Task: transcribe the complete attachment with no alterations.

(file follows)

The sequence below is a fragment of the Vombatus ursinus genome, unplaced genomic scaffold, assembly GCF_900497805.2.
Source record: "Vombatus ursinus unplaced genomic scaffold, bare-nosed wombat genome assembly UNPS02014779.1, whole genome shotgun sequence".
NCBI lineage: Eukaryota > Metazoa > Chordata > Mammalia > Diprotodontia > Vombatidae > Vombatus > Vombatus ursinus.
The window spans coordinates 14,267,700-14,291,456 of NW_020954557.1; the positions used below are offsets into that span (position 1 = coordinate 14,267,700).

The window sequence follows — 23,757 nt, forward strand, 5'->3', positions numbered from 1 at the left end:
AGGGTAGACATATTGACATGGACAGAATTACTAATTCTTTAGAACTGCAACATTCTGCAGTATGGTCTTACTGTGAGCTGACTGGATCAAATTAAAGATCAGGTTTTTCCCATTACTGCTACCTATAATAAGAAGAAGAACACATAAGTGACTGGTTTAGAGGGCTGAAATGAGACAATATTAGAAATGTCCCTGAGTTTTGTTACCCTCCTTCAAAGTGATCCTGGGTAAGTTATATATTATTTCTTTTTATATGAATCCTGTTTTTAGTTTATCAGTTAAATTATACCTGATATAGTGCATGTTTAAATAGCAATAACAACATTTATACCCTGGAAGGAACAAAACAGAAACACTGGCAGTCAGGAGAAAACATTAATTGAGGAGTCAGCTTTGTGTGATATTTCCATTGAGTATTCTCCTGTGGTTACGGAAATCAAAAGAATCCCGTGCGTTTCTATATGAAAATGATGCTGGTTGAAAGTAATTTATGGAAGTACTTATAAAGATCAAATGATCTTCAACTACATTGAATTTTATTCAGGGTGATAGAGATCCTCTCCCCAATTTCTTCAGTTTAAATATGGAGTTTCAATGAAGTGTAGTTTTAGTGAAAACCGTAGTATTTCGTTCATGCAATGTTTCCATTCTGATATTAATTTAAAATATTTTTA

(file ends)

The sequence below is a fragment of the Vombatus ursinus genome, unplaced genomic scaffold, assembly GCF_900497805.2.
Source record: "Vombatus ursinus unplaced genomic scaffold, bare-nosed wombat genome assembly UNPS02014779.1, whole genome shotgun sequence".
NCBI lineage: Eukaryota > Metazoa > Chordata > Mammalia > Diprotodontia > Vombatidae > Vombatus > Vombatus ursinus.
The window spans coordinates 14,267,700-14,291,456 of NW_020954557.1; the positions used below are offsets into that span (position 1 = coordinate 14,267,700).

The window sequence follows — 23,757 nt, forward strand, 5'->3', positions numbered from 1 at the left end:
AGGGTAGACATATTGACATGGACAGAATTACTAATTCTTTAGAACTGCAACATTCTGCAGTATGGTCTTACTGTGAGCTGACTGGATCAAATTAAAGATCAGGTTTTTCCCATTACTGCTACCTATAATAAGAAGAAGAACACATAAGTGACTGGTTTAGAGGGCTGAAATGAGACAATATTAGAAATGTCCCTGAGTTTTGTTACCCTCCTTCAAAGTGATCCTGGGTAAGTTATATATTATTTCTTTTTATATGAATCCTGTTTTTAGTTTATCAGTTAAATTATACCTGATATAGTGCATGTTTAAATAGCAATAACAACATTTATACCCTGGAAGGAACAAAACAGAAACACTGGCAGTCAGGAGAAAACATTAATTGAGGAGTCAGCTTTGTGTGATATTTCCATTGAGTATTCTCCTGTGGTTACGGAAATCAAAAGAATCCCGTGCGTTTCTATATGAAAATGATGCTGGTTGAAAGTAATTTATGGAAGTACTTATAAAGATCAAATGATCTTCAACTACATTGAATTTTATTCAGGGTGATAGAGATCCTCTCCCCAATTTCTTCAGTTTAAATATGGAGTTTCAATGAAGTGTAGTTTTAGTGAAAACCGTAGTATTTCGTTCATGCAATGTTTCCATTCTGATATTAATTTAAAATATTTTTA